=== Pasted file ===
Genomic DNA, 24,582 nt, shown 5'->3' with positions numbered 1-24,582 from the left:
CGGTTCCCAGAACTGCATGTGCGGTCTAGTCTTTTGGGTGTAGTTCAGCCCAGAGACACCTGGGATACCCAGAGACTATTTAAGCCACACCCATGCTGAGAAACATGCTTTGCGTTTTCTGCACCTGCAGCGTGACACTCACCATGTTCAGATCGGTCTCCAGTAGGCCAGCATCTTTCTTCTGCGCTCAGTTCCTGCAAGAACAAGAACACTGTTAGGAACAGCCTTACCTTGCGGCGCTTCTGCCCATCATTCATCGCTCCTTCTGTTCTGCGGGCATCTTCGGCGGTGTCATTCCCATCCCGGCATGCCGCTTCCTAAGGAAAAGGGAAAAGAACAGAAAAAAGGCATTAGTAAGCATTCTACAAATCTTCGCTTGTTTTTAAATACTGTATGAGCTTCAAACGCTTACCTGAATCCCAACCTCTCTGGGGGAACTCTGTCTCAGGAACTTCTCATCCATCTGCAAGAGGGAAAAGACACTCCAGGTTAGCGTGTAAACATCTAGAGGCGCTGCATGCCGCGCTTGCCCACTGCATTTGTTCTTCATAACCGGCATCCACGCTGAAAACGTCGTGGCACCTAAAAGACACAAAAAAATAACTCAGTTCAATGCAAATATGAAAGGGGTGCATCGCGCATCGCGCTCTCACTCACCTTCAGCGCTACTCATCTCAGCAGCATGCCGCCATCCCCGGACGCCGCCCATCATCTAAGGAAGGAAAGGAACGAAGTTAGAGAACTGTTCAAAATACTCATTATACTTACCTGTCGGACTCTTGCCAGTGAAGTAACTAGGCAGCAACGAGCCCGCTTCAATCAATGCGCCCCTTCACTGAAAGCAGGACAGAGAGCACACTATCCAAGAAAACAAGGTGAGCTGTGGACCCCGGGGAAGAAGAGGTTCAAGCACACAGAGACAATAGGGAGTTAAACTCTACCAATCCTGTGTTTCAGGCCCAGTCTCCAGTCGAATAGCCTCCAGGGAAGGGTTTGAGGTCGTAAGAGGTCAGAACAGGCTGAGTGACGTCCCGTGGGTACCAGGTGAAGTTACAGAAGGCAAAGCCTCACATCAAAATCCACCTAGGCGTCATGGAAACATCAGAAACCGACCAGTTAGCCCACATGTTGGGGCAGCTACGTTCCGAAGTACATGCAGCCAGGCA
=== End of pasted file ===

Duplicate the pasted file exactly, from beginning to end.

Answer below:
Genomic DNA, 24,582 nt, shown 5'->3' with positions numbered 1-24,582 from the left:
CGGTTCCCAGAACTGCATGTGCGGTCTAGTCTTTTGGGTGTAGTTCAGCCCAGAGACACCTGGGATACCCAGAGACTATTTAAGCCACACCCATGCTGAGAAACATGCTTTGCGTTTTCTGCACCTGCAGCGTGACACTCACCATGTTCAGATCGGTCTCCAGTAGGCCAGCATCTTTCTTCTGCGCTCAGTTCCTGCAAGAACAAGAACACTGTTAGGAACAGCCTTACCTTGCGGCGCTTCTGCCCATCATTCATCGCTCCTTCTGTTCTGCGGGCATCTTCGGCGGTGTCATTCCCATCCCGGCATGCCGCTTCCTAAGGAAAAGGGAAAAGAACAGAAAAAAGGCATTAGTAAGCATTCTACAAATCTTCGCTTGTTTTTAAATACTGTATGAGCTTCAAACGCTTACCTGAATCCCAACCTCTCTGGGGGAACTCTGTCTCAGGAACTTCTCATCCATCTGCAAGAGGGAAAAGACACTCCAGGTTAGCGTGTAAACATCTAGAGGCGCTGCATGCCGCGCTTGCCCACTGCATTTGTTCTTCATAACCGGCATCCACGCTGAAAACGTCGTGGCACCTAAAAGACACAAAAAAATAACTCAGTTCAATGCAAATATGAAAGGGGTGCATCGCGCATCGCGCTCTCACTCACCTTCAGCGCTACTCATCTCAGCAGCATGCCGCCATCCCCGGACGCCGCCCATCATCTAAGGAAGGAAAGGAACGAAGTTAGAGAACTGTTCAAAATACTCATTATACTTACCTGTCGGACTCTTGCCAGTGAAGTAACTAGGCAGCAACGAGCCCGCTTCAATCAATGCGCCCCTTCACTGAAAGCAGGACAGAGAGCACACTATCCAAGAAAACAAGGTGAGCTGTGGACCCCGGGGAAGAAGAGGTTCAAGCACACAGAGACAATAGGGAGTTAAACTCTACCAATCCTGTGTTTCAGGCCCAGTCTCCAGTCGAATAGCCTCCAGGGAAGGGTTTGAGGTCGTAAGAGGTCAGAACAGGCTGAGTGACGTCCCGTGGGTACCAGGTGAAGTTACAGAAGGCAAAGCCTCACATCAAAATCCACCTAGGCGTCATGGAAACATCAGAAACCGACCAGTTAGCCCACATGTTGGGGCAGCTACGTTCCGAAGTACATGCAGCCAGGCA